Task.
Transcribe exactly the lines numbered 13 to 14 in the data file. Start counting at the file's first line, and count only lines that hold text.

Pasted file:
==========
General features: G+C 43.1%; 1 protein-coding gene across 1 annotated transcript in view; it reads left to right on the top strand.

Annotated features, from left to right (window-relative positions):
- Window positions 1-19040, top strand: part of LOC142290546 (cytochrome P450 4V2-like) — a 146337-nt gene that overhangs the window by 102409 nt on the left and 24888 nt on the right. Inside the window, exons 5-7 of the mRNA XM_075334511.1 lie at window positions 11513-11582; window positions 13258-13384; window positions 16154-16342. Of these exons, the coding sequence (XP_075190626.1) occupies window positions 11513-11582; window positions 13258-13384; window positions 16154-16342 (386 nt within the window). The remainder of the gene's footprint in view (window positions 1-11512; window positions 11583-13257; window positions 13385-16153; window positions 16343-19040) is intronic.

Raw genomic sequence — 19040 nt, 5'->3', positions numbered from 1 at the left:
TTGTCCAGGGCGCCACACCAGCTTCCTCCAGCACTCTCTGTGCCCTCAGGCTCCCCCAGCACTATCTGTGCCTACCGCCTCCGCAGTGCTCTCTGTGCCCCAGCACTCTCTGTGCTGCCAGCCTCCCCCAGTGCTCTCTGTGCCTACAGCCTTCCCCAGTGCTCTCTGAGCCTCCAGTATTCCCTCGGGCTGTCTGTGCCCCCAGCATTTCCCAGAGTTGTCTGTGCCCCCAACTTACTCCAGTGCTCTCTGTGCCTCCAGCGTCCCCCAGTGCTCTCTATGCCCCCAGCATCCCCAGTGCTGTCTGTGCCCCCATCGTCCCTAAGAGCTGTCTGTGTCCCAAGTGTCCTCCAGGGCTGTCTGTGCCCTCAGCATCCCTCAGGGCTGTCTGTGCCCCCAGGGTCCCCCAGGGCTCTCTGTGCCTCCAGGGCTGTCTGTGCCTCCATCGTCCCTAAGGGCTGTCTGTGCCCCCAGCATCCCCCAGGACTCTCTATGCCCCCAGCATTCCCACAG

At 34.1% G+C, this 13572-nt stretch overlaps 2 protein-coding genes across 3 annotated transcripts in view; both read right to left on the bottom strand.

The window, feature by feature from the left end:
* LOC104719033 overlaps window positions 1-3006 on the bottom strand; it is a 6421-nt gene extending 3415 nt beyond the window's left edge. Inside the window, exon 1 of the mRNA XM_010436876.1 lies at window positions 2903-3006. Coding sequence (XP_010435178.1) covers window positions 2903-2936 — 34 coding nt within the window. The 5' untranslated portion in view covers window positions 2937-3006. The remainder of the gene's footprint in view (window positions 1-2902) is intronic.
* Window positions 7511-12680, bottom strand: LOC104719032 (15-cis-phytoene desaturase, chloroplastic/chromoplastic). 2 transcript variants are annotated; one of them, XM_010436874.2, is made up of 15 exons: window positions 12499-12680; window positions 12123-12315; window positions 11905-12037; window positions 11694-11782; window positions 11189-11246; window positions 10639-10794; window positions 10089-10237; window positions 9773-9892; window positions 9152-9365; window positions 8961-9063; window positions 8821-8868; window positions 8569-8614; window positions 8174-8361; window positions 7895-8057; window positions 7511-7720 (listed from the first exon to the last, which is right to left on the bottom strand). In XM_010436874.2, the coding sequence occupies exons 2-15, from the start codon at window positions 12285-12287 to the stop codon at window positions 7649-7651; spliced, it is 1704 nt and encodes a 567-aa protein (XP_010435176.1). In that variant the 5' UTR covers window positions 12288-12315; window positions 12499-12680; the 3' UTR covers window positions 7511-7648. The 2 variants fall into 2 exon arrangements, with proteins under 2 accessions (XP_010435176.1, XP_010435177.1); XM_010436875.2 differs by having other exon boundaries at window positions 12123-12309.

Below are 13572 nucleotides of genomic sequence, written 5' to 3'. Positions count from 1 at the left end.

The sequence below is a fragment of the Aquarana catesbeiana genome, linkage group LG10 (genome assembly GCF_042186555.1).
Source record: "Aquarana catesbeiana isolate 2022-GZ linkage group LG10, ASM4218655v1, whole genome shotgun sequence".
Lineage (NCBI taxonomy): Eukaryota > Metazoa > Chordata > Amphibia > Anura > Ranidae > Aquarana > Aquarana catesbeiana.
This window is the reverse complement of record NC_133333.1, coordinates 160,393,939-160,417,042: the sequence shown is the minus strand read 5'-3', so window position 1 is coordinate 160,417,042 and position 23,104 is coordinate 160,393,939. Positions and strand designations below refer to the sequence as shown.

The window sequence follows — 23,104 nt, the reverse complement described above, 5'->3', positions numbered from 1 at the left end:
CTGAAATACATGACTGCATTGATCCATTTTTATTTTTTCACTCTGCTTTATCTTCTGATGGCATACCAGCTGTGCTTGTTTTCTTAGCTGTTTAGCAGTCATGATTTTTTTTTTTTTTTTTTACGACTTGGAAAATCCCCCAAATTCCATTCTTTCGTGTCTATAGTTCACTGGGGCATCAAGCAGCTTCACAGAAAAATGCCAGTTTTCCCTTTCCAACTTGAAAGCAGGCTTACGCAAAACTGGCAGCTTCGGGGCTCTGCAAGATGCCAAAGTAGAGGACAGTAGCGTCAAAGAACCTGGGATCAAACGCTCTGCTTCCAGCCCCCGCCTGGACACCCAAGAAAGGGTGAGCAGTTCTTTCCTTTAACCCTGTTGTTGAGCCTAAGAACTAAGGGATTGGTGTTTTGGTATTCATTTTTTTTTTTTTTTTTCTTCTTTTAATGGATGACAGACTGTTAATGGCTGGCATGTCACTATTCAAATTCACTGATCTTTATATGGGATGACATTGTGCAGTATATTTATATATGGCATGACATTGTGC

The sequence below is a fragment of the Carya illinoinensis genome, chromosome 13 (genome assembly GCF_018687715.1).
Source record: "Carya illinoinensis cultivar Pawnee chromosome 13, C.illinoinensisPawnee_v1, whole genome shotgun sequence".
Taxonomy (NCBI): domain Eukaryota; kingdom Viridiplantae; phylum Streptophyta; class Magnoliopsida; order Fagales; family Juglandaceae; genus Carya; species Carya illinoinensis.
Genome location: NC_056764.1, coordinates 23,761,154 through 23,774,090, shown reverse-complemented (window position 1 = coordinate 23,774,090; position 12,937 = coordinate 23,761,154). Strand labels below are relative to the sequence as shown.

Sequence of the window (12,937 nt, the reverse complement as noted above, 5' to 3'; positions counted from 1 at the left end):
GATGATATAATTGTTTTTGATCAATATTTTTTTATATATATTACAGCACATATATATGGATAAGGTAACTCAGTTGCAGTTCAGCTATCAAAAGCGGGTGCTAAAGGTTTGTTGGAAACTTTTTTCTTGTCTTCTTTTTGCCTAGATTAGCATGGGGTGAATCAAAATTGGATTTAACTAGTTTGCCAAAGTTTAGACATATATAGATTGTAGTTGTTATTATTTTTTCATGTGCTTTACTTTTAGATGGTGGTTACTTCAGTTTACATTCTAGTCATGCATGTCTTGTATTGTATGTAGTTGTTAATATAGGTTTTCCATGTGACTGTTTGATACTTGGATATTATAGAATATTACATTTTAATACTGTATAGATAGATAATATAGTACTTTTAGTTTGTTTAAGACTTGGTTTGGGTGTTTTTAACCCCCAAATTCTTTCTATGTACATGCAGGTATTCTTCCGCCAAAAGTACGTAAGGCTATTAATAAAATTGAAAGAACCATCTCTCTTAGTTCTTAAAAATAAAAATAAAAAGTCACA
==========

Lineage (NCBI taxonomy): Eukaryota > Metazoa > Chordata > Amphibia > Anura > Ranidae > Aquarana > Aquarana catesbeiana.
This window is the reverse complement of record NC_133333.1, coordinates 160,393,939-160,417,042: the sequence shown is the minus strand read 5'-3', so window position 1 is coordinate 160,417,042 and position 23,104 is coordinate 160,393,939. Positions and strand designations below refer to the sequence as shown.